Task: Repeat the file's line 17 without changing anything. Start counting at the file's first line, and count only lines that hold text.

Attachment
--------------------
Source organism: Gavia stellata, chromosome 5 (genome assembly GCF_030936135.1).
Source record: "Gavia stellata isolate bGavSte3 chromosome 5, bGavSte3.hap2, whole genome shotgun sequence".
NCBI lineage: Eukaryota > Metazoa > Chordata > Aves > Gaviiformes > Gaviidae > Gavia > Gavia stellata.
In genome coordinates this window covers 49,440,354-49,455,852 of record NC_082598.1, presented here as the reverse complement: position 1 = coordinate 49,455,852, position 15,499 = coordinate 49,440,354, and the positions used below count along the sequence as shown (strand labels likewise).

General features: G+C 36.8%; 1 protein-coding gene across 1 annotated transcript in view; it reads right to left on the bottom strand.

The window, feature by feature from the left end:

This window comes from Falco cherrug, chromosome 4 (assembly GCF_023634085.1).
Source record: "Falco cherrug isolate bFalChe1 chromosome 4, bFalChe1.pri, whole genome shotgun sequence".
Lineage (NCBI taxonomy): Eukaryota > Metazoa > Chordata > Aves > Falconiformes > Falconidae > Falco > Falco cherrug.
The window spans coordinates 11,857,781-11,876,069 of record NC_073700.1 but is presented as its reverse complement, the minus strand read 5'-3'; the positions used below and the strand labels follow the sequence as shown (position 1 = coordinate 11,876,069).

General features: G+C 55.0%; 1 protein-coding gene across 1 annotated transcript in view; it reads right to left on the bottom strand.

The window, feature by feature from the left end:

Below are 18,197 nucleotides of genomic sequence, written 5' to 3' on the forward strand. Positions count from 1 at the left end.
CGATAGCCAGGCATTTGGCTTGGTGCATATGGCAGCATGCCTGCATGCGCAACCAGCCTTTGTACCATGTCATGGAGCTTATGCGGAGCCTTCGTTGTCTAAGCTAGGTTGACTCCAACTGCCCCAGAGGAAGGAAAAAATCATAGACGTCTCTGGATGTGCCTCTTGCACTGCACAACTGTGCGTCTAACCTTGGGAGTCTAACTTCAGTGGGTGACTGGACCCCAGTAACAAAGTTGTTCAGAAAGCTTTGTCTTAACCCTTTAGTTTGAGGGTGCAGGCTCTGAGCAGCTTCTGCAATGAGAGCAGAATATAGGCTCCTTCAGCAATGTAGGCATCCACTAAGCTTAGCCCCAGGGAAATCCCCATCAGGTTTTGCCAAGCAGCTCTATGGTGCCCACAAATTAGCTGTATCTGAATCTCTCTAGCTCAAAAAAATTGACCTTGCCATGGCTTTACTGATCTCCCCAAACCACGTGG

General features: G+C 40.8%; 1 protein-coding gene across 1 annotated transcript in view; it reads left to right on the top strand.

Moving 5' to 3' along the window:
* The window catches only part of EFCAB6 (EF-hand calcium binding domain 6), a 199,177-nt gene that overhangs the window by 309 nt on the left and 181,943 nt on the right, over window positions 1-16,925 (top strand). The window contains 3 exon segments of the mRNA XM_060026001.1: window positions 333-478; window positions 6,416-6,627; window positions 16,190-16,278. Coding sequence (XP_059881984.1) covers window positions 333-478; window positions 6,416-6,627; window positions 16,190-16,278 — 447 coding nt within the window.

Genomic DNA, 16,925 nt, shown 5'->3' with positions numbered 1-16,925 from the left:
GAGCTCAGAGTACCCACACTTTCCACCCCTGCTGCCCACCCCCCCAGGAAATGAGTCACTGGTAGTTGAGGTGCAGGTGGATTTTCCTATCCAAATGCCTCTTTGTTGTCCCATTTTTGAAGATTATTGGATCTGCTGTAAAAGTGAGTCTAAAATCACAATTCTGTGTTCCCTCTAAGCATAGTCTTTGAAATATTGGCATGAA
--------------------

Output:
* The window catches only part of EFCAB6 (EF-hand calcium binding domain 6), a 199,177-nt gene that overhangs the window by 309 nt on the left and 181,943 nt on the right, over window positions 1-16,925 (top strand). The window contains 3 exon segments of the mRNA XM_060026001.1: window positions 333-478; window positions 6,416-6,627; window positions 16,190-16,278. Coding sequence (XP_059881984.1) covers window positions 333-478; window positions 6,416-6,627; window positions 16,190-16,278 — 447 coding nt within the window.